This Week in Education Organizing - October 28, 2016

The Alliance to Reclaim Our Schools Newsletter
October 28,2016
 


HAVE YOU SIGNED?

Have you signed the Color of Change petition supporting the new AROS Platform, Education Justice is Racial Justice?  If not, take 2 minutes right now to sign the petition, then share it on your Facebook page and on Twitter.  Next, copy the link to the petition, plug it into an email, and email it to 30 of your personal friends and colleagues, asking them to sign.  AROS is setting a high bar – we want to signal the breadth of the country’s demand for real investment for education and racial justice.  Be one of the people who signs TODAY!

 

QUESTION 2 IN MASSACHUSETTS ATTRACTS NATIONAL PRO-CHARTER MONEY

Polls are tight in Massachusetts, where a ballot initiative—Question 2—asks voters to lift the cap on the number of charter schools allowed in the state.  The “No” campaign #NoOn2 has rallied significant support, including from Senator Elizabeth Warren, Boston Mayor Marty Walsh and nearly all of the state’s elected school boards (see a great graphic of the school board resolutions here). A new video shows the breadth of opposition in Boston.  The charter industry is worried, as demonstrated by this week’s announcement that the national organization Democrats for Education Reform—is dropping $500,000 into the race in Massachusetts in an effort to shore up the “yes” vote.  In addition, the International Business Times reported this week that a handful of financial firms have bypassed anti-corruption rules to funnel funds to the “yes” campaign. Incredibly, some of those dollars are coming directly from Massachusetts teacher pension funds.  Here’s even more evidence of the corporate backing for Question 2.

 

BALTIMORE DEFINES AND DESIGNATES COMMUNITY SCHOOLS

In Baltimore, the city school board has adopted a policy formalizing a community schools program and codifying the formal application process to operate under the designation.  There are currently 53 community schools in Baltimore, with another 4 in the pipeline and over 30 organizations providing a wide range of supports for the schools.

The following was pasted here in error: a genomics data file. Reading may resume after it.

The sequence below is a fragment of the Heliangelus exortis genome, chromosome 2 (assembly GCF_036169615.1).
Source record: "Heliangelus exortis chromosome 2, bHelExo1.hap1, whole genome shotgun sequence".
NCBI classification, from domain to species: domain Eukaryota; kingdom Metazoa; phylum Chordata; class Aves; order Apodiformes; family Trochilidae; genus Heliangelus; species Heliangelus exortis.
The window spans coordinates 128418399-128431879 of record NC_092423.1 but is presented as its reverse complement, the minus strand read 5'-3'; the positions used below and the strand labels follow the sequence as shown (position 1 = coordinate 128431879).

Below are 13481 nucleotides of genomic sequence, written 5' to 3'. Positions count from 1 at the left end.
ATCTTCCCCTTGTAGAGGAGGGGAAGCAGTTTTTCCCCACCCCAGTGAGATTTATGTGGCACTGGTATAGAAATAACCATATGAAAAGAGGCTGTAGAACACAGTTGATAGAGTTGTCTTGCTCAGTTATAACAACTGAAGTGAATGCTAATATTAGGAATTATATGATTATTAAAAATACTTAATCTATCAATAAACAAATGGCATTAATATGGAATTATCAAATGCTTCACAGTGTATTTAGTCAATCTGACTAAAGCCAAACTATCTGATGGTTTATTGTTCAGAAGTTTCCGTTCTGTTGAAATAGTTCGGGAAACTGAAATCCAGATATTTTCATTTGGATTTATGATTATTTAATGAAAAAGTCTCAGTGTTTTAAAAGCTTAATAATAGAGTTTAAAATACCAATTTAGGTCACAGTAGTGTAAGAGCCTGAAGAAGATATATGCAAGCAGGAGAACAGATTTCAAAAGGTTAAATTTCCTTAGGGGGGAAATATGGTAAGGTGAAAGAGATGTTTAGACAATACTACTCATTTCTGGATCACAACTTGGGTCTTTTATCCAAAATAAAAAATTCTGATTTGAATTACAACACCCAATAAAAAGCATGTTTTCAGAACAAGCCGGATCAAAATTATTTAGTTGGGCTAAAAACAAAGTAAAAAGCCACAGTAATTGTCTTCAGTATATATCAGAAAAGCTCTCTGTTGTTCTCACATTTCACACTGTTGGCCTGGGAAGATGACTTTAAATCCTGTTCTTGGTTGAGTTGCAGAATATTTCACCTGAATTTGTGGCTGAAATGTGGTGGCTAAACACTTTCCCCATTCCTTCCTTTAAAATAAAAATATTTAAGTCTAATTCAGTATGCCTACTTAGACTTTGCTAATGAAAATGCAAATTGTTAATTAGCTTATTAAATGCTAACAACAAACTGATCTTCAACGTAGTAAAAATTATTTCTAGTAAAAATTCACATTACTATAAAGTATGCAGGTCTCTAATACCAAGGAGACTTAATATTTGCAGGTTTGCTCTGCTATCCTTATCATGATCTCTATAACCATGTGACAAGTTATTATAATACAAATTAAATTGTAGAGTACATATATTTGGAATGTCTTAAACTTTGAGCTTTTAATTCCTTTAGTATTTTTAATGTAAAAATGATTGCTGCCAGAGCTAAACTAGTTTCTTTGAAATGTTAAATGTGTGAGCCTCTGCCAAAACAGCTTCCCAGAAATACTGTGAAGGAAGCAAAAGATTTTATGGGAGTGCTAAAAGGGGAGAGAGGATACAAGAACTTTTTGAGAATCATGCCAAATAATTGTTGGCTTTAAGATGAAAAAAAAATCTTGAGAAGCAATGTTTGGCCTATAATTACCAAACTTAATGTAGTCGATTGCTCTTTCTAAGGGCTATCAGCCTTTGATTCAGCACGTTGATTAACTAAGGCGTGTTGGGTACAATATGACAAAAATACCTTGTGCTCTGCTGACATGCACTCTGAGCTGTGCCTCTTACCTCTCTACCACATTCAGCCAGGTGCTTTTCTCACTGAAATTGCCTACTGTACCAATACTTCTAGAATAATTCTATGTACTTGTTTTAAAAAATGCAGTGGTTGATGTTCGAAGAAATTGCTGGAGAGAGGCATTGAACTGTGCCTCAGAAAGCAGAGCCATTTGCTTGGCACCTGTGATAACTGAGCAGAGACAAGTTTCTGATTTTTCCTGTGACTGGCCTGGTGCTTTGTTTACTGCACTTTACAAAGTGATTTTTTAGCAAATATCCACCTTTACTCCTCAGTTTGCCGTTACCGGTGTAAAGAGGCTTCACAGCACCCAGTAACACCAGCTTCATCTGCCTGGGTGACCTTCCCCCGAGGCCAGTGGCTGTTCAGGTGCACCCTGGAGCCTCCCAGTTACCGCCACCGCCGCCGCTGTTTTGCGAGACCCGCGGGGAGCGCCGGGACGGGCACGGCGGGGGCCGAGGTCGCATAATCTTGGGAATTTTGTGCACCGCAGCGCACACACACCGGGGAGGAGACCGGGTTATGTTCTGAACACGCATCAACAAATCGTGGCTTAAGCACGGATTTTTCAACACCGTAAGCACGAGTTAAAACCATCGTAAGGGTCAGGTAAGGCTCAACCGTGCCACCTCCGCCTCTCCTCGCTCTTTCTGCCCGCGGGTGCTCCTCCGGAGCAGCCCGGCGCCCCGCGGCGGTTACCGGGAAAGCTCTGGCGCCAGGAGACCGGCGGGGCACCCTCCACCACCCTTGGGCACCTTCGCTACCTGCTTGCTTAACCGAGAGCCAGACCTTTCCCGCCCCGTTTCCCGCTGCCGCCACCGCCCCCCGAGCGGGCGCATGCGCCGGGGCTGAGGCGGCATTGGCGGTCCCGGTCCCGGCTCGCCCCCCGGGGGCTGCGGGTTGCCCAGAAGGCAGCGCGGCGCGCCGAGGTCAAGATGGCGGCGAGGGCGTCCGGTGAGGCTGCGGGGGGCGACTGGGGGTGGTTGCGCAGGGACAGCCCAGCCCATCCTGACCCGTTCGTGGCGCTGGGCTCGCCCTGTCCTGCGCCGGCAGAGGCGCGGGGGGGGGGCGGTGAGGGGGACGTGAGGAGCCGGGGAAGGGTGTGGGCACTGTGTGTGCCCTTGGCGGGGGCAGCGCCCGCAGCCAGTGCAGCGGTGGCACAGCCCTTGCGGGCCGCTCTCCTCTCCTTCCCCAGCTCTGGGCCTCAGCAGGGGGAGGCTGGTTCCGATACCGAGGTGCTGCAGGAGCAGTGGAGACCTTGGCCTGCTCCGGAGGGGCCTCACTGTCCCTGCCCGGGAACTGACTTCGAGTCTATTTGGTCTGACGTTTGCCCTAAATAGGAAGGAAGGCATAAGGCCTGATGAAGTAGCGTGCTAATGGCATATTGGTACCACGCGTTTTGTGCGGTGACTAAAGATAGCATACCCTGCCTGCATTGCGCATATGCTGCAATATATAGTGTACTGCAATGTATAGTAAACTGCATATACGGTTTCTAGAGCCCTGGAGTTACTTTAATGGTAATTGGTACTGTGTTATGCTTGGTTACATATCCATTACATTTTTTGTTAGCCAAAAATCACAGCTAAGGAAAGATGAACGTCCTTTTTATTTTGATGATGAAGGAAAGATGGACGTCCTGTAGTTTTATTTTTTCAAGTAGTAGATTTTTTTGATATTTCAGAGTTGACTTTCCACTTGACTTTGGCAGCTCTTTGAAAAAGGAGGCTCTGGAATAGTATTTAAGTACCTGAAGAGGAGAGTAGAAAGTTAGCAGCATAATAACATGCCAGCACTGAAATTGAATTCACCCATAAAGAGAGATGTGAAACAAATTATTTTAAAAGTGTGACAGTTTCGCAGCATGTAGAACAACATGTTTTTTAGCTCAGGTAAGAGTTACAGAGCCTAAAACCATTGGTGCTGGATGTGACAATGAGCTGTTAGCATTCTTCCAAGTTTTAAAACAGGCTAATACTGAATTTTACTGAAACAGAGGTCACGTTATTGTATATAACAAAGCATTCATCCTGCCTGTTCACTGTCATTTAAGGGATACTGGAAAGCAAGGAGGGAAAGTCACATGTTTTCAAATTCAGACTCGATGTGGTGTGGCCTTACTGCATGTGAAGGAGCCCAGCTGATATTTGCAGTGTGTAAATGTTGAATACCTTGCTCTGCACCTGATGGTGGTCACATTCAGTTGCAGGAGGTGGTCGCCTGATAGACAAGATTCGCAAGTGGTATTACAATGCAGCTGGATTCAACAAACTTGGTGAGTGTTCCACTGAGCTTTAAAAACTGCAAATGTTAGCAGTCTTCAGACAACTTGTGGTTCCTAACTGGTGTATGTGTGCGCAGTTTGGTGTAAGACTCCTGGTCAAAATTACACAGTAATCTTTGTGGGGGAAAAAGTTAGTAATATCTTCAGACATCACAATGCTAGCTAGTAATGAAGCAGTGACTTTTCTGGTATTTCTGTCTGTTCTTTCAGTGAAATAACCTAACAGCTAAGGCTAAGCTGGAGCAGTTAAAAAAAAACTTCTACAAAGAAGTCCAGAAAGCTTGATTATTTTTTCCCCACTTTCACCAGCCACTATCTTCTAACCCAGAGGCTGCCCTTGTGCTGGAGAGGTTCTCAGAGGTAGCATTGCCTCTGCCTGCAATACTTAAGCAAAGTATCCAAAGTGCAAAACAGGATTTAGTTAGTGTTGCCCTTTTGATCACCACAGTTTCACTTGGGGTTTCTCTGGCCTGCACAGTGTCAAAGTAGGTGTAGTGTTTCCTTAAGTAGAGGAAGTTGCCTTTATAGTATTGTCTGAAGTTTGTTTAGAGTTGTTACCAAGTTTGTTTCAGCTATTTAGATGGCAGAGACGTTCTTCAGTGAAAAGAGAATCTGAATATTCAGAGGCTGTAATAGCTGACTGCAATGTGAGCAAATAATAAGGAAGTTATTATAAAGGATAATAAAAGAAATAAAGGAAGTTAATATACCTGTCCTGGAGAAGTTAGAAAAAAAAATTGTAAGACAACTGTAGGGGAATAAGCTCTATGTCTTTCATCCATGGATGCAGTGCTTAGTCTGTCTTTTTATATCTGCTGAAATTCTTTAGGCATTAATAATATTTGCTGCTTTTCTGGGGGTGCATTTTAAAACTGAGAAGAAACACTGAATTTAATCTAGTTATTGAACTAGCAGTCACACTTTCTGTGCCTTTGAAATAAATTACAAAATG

At the same time, the challenges of implementing a community schools model, and sustaining it for the length of time it takes to actually show results, is addressed in an article this week in Chalkbeat New York.

 

PENNSYLVANIA CHARTER BILL HEADED TO THE CIRCULAR FILE?

The PA legislature has adjourned until after the elections without voting on HB 530, a controversial charter school bill in the state.  The bill would lift charter enrollment caps and allow charters to open new schools and expand their enrollment from outside the district in which they are authorized and operate.  The bill would further stack the Charter Appeal Board by including two additional charter school members and fail to rein in the out-of-control cyber charter industry in Pennsylvania, which continues to perform poorly.

Organizers with Education Voters Pennsylvania believe that the bill will not be brought up for a vote during this session (which ends on November 30), and will therefore die at that time.